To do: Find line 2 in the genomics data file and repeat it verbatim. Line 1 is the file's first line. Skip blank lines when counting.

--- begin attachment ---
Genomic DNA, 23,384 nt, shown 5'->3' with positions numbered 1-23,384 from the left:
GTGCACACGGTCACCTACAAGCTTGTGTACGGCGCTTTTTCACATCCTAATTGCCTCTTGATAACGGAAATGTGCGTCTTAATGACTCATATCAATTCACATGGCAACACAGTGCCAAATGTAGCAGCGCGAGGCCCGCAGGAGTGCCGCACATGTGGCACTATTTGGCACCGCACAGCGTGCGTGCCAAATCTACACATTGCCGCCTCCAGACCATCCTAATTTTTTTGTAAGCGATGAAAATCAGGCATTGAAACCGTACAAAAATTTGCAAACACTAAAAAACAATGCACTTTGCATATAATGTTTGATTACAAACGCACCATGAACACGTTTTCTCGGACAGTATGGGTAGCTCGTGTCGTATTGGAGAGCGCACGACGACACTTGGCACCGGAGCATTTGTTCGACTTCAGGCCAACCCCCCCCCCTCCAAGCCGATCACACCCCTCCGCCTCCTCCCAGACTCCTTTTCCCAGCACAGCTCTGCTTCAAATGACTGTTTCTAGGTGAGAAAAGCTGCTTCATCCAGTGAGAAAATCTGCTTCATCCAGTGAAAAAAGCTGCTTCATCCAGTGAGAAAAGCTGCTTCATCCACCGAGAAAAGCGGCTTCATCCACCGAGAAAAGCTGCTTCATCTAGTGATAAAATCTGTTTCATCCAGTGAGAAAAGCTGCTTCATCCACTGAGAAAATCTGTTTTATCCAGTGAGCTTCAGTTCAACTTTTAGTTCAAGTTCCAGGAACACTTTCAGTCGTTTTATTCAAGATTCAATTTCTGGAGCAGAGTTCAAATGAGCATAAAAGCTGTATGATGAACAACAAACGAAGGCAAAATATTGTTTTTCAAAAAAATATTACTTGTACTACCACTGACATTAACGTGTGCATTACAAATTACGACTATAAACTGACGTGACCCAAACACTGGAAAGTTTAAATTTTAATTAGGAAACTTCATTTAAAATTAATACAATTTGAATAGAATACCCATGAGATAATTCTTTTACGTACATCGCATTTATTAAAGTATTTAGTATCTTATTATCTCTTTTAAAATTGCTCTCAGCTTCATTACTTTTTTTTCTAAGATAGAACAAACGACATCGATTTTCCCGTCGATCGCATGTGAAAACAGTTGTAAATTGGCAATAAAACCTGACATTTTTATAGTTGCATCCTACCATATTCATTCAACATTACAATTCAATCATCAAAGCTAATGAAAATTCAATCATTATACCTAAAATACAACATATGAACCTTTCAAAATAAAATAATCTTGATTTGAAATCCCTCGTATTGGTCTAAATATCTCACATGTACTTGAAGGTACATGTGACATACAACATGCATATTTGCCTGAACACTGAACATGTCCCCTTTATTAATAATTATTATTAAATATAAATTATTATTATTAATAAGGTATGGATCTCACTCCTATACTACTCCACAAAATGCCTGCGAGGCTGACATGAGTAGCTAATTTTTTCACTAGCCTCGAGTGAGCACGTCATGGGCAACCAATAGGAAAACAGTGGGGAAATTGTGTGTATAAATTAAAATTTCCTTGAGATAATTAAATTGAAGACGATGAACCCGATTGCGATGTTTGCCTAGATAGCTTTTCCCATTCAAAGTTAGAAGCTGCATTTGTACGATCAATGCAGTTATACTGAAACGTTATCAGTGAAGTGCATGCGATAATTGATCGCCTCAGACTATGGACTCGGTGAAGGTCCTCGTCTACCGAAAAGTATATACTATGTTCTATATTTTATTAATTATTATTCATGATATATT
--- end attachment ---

GTGCACACGGTCACCTACAAGCTTGTGTACGGCGCTTTTTCACATCCTAATTGCCTCTTGATAACGGAAATGTGCGTCTTAATGACTCATATCAATTCACATGGCAACACAGTGCCAAATGTAGCAGCGCGAGGCCCGCAGGAGTGCCGCACATGTGGCACTATTTGGCACCGCACAGCGTGCGTGCCAAATCTACACATTGCCGCCTCCAGACCATCCTAATTTTTTTGTAAGCGATGAAAATCAGGCATTGAAACCGTACAAAAATTTGCAAACACTAAAAAACAATGCACTTTGCATATAATGTTTGATTACAAACGCACCATGAACACGTTTTCTCGGACAGTATGGGTAGCTCGTGTCGTATTGGAGAGCGCACGACGACACTTGGCACCGGAGCATTTGTTCGACTTCAGGCCAACCCCCCCCCCTCCAAGCCGATCACACCCCTCCGCCTCCTCCCAGACTCCTTTTCCCAGCACAGCTCTGCTTCAAATGACTGTTTCTAGGTGAGAAAAGCTGCTTCATCCAGTGAGAAAATCTGCTTCATCCAGTGAAAAAAGCTGCTTCATCCAGTGAGAAAAGCTGCTTCATCCACCGAGAAAAGCGGCTTCATCCACCGAGAAAAGCTGCTTCATCTAGTGATAAAATCTGTTTCATCCAGTGAGAAAAGCTGCTTCATCCACTGAGAAAATCTGTTTTATCCAGTGAGCTTCAGTTCAACTTTTAGTTCAAGTTCCAGGAACACTTTCAGTCGTTTTATTCAAGATTCAATTTCTGGAGCAGAGTTCAAATGAGCATAAAAGCTGTATGATGAACAACAAACGAAGGCAAAATATTGTTTTTCAAAAAAATATTACTTGTACTACCACTGACATTAACGTGTGCATTACAAATTACGACTATAAACTGACGTGACCCAAACACTGGAAAGTTTAAATTTTAATTAGGAAACTTCATTTAAAATTAATACAATTTGAATAGAATACCCATGAGATAATTCTTTTACGTACATCGCATTTATTAAAGTATTTAGTATCTTATTATCTCTTTTAAAATTGCTCTCAGCTTCATTACTTTTTTTTCTAAGATAGAACAAACGACATCGATTTTCCCGTCGATCGCATGTGAAAACAGTTGTAAATTGGCAATAAAACCTGACATTTTTATAGTTGCATCCTACCATATTCATTCAACATTACAATTCAATCATCAAAGCTAATGAAAATTCAATCATTATACCTAAAATACAACATATGAACCTTTCAAAATAAAATAATCTTGATTTGAAATCCCTCGTATTGGTCTAAATATCTCACATGTACTTGAAGGTACATGTGACATACAACATGCATATTTGCCTGAACACTGAACATGTCCCCTTTATTAATAATTATTATTAAATATAAATTATTATTATTAATAAGGTATGGATCTCACTCCTATACTACTCCACAAAATGCCTGCGAGGCTGACATGAGTAGCTAATTTTTTCACTAGCCTCGAGTGAGCACGTCATGGGCAACCAATAGGAAAACAGTGGGGAAATTGTGTGTATAAATTAAAATTTCCTTGAGATAATTAAATTGAAGACGATGAACCCGATTGCGATGTTTGCCTAGATAGCTTTTCCCATTCAAAGTTAGAAGCTGCATTTGTACGATCAATGCAGTTATACTGAAACGTTATCAGTGAAGTGCATGCGATAATTGATCGCCTCAGACTATGGACTCGGTGAAGGTCCTCGTCTACCGAAAAGTATATACTATGTTCTATATTTTATTAATTATTATTCATGATATATT